The constitution guarantees respect for human dignity and recognizes the inviolable and inalienable rights of humanity, peace, and justice. It recognizes the equality of all citizens before the law, without distinction of social origin, social condition, economic status, race, religion, political convictions, or ideologies. The constitution promises transparency for all citizens in the practicing of fundamental liberties and guarantees the equality of citizens in all fields. Forced labor is illegal. However, Cape Verde lacks the legislation and implementation machinery to ensure that the requirements of the constitution are upheld. Despite this, Cape Verde is a tolerant society, and the multiparty democratic process and the rule of law are well established.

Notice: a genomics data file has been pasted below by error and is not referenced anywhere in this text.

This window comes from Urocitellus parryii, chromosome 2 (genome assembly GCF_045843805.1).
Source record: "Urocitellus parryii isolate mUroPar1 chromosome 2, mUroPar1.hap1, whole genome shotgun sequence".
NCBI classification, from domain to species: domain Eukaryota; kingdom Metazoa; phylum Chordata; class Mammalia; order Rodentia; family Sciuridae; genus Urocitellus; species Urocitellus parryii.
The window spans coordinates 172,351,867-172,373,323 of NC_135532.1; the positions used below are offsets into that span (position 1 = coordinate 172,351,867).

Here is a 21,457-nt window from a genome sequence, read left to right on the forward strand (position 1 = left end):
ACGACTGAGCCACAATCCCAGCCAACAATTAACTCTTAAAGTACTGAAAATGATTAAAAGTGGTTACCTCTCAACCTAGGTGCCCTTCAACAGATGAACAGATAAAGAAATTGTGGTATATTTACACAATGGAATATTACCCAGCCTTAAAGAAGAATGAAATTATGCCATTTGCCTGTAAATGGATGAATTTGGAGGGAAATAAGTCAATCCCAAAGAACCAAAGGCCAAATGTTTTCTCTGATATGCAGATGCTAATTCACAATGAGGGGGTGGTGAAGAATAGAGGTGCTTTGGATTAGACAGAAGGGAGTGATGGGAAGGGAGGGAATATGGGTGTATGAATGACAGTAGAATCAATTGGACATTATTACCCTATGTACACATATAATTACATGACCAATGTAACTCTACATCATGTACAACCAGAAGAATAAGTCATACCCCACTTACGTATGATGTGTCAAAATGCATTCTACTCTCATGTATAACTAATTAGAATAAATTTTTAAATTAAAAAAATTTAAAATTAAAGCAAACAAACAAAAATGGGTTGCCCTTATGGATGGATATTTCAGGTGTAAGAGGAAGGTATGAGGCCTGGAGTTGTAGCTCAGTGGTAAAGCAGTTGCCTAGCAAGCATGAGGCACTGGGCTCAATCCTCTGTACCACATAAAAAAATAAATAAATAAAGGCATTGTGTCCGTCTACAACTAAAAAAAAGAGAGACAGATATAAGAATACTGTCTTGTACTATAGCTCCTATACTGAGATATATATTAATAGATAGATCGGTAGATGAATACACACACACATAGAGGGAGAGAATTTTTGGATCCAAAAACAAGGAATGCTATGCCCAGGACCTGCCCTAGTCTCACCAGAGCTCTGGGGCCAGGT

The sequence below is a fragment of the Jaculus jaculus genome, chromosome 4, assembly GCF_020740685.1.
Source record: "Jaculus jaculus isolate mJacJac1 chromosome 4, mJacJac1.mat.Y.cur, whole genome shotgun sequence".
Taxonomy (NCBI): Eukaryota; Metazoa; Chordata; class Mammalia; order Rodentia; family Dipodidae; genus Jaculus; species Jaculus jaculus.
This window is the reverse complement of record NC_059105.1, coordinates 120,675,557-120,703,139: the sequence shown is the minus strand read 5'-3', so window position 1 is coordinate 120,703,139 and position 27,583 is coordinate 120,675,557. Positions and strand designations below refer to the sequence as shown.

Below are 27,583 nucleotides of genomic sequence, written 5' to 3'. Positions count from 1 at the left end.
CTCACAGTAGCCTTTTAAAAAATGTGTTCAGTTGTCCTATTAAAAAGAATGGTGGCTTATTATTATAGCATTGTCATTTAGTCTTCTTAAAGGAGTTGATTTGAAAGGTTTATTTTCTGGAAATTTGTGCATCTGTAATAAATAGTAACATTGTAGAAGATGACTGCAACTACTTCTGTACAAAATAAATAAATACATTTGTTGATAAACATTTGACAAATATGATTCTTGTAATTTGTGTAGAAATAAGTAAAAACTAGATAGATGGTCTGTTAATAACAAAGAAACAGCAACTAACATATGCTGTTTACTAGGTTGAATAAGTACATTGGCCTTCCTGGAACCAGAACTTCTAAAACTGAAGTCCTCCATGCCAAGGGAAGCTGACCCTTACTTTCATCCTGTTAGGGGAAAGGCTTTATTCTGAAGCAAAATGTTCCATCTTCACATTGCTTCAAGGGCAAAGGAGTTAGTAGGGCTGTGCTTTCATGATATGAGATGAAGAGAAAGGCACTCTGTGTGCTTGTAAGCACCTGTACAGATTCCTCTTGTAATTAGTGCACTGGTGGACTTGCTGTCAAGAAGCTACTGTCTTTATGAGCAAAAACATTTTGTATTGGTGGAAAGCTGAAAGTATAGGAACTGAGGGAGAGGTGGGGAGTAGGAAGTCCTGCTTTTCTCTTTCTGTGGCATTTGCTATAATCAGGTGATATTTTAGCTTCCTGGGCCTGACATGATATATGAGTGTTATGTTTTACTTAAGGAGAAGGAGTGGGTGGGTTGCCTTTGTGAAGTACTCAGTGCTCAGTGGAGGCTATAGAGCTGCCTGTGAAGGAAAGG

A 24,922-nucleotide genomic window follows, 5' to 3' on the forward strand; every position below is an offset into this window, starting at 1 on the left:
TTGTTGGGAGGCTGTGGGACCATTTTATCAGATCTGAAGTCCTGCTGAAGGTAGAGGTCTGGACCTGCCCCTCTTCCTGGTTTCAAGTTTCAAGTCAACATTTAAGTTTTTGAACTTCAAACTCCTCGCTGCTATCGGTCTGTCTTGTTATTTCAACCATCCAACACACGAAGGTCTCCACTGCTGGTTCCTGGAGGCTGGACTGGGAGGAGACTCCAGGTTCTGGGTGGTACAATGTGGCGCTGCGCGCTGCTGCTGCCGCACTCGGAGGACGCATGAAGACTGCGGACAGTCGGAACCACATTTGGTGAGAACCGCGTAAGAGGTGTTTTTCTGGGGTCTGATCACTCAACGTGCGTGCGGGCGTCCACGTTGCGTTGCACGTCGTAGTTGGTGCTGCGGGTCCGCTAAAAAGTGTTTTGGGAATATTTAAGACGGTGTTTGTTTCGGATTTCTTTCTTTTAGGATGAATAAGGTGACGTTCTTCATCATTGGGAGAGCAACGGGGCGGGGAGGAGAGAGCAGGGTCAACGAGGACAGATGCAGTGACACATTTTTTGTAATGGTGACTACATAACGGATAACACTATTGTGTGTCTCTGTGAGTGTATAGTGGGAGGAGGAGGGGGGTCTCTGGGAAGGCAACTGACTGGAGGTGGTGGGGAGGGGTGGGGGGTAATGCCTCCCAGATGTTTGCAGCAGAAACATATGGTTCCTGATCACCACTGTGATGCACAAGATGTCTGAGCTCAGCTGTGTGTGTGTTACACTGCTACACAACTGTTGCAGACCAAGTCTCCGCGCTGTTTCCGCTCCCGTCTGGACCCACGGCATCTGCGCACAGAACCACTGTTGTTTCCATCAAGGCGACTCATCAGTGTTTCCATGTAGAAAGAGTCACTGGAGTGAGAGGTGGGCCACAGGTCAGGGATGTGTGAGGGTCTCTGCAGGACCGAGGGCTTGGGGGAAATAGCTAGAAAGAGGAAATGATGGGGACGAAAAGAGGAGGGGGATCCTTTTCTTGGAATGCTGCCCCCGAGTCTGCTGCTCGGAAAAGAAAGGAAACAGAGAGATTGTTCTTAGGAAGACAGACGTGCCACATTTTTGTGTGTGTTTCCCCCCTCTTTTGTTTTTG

A major problem in Cape Verde is unemployment, with 24 percent of the economically active population unable to find formal work. Although public investment in productive, export-oriented sectors is likely to increase, it will not grow quickly enough to make major reductions in the unemployed workforce. Therefore, many will continue to seek work in foreign countries, despite the increasing legal problems of immigration to the United States and Europe. There is no set minimum wage. Trade unions exist in Cape Verde but are not particularly aggressive.
Social Security is available through the Instituto Nacional de Previdencia Social (INPS), established in 1991. The INPS provides a range of benefits, including retirement and disability pensions. In 1995 the scheme covered 23,000 workers, who contribute 23 percent of their earnings.